The other night I went to my first parent conference as a parent. It was for my daughter, Olivia. She is in first grade, and while we have gone to open houses and parent nights when she was in kindergarten, this was different, this was more like school. There were appointments, examples of student work, behavior charts, and of course, a report card. This was her, my, first report card. To tell the truth, I don’t even know if she was aware of it, as far as she was concerned life and school is good. She has a good time, has friends, and seems to really enjoy the things she learns. For me, staring down at a standards based report card with about 30 lines/categories, each one having its own letter grade and behavior grade (S, 1 for instance), was a little daunting, and very emotional.
Anyone who knows me will tell you that my daughter is gifted, well, they’ll tell you I believe she is gifted, well, they’ll tell you that no matter what all I see is a bright, happy, loving, gifted child. Okay, I admit that I have blinders on when it comes to my daughter, and I also admit that after years of being principal and always finding the middle road and being the voice of compromise and consideration, I as a parent, want to be a little blinded, and at times pleasantly unreasonable. That being said, I was totally unprepared for how I would feel staring down at what another person thinks of my daughters academic abilities. While I wanted to be unreasonable, and cry out, “Hey, she is most certainly not satisfactory in math”, I refrained myself, well a little. I did mention it. After all looking down at all of those “S’s” I wondered if anyone thought she was excellent at anything. I know I did, and I enjoyed working on her homework with her, especially math. And from my teacher/parent eyes, blinders and all, I thought she was an “E, 1” in math (and other things of course). I was also a bit bummed that there was no grade for music or art (which my daughter loves, loves, loves), only for the traditional academic classes. So while I was able to ask a couple of probing questions I found myself in unfamiliar territory; I was at a loss for educational words. All I wanted to do was leave and go be with my daughter.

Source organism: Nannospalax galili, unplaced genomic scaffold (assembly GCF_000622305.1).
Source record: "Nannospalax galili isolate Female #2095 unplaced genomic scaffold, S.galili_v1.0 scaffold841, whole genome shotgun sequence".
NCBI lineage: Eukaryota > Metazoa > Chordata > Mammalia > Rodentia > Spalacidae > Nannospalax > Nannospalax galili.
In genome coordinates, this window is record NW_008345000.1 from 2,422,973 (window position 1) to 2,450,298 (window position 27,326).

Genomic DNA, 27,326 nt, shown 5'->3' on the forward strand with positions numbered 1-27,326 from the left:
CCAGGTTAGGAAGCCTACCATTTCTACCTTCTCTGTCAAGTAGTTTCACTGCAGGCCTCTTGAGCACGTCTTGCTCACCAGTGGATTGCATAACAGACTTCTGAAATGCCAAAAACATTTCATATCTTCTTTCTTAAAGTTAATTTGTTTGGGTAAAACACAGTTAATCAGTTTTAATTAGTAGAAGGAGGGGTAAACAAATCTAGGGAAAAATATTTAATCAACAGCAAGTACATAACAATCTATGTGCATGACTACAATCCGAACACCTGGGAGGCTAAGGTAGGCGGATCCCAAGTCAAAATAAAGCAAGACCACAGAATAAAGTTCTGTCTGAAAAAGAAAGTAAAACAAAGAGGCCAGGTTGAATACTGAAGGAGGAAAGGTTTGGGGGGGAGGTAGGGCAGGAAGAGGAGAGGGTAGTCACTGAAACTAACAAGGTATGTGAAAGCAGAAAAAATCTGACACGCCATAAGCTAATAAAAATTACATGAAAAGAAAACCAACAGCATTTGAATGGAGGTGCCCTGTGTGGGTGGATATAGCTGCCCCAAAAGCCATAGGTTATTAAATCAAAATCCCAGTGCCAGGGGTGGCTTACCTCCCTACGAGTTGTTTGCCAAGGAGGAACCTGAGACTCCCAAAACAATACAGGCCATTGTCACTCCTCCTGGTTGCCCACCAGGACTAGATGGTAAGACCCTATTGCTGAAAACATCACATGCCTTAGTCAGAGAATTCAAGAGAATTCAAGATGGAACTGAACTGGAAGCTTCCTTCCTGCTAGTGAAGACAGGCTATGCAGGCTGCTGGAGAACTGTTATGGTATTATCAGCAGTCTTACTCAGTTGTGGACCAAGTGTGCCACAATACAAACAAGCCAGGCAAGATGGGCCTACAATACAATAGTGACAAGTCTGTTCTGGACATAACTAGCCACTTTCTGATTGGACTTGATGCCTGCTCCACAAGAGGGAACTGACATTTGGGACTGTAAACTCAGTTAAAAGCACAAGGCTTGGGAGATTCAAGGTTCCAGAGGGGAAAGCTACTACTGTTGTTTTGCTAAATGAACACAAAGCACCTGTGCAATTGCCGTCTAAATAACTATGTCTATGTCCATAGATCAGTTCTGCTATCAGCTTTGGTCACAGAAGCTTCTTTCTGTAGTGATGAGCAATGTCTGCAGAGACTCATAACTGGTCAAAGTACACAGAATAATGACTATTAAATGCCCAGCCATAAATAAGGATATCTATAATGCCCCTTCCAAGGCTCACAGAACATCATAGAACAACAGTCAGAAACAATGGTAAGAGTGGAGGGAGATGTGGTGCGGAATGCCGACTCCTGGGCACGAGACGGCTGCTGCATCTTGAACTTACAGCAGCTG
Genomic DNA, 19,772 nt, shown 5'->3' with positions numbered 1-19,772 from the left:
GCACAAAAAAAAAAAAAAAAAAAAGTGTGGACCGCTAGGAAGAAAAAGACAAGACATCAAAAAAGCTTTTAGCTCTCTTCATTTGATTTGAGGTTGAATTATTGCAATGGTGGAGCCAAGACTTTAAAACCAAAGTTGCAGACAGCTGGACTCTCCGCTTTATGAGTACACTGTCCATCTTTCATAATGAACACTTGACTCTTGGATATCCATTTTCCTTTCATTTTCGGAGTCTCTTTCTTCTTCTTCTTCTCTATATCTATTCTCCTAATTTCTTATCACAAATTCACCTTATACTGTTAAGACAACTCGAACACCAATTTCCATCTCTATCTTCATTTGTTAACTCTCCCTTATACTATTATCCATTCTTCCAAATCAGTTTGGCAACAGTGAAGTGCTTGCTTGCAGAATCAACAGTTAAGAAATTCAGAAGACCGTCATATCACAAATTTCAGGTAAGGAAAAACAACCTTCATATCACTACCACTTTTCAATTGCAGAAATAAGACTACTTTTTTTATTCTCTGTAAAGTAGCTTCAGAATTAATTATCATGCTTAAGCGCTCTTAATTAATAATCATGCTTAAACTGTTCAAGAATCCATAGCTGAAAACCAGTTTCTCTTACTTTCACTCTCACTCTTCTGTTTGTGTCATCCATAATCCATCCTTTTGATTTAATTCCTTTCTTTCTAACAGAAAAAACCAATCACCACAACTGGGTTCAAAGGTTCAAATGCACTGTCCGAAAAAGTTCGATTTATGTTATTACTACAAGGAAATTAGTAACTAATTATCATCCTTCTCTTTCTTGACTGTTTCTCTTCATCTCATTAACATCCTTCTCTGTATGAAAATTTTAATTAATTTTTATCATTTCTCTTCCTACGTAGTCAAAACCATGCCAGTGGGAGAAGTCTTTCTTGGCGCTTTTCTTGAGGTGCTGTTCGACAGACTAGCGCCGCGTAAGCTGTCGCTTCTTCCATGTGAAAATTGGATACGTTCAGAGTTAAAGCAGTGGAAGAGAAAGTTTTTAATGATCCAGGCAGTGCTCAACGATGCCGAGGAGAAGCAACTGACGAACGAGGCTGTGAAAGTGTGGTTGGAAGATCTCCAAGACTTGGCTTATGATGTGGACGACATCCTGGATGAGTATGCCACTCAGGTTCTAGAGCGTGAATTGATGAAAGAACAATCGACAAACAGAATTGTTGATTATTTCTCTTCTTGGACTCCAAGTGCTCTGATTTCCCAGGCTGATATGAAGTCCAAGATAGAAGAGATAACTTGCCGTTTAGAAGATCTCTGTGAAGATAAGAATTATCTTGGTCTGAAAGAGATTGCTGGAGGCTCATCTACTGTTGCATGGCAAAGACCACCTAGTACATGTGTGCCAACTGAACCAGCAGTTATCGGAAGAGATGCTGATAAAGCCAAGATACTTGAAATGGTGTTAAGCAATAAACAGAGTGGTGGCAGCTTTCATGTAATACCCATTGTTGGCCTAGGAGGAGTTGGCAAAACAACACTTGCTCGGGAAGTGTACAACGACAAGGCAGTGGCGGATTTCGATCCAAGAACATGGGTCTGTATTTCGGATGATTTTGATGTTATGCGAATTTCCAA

Please understand that intellectually I know her report card was fine, and that she is making progress on an appropriate developmental scale and cognitively I am sure she will be just fine. However, emotionally I was unprepared to deal with the judging of my first grader through someone else’s eyes, so much so that I couldn’t even ask all the questions I knew I should ask, such as; how she was being taught and assessed, what did the formative assessments say about her learning, did she have any behaviors that came into play, and of course, what are we going to do to ensure her success. You also have to understand that I am not a big fan of conventional grading, and if while this report card in many ways was progressive (using standards) it also used very conventional labels.
Overall it was a good conference and I really like and trust her teachers. There was a genuine sense of caring and understanding that emanated from them and I know that is important to my daughter too. I think next time I will be better prepared emotionally, and perhaps even take a few note cards to keep me focused. Grades can be good tools if they are used as benchmarks and jumping off points, but all too often they are limiting and used to put a period when a comma would be best. We’ll see how the year, my daughter, her teacher, and more importantly my emotional stability progresses.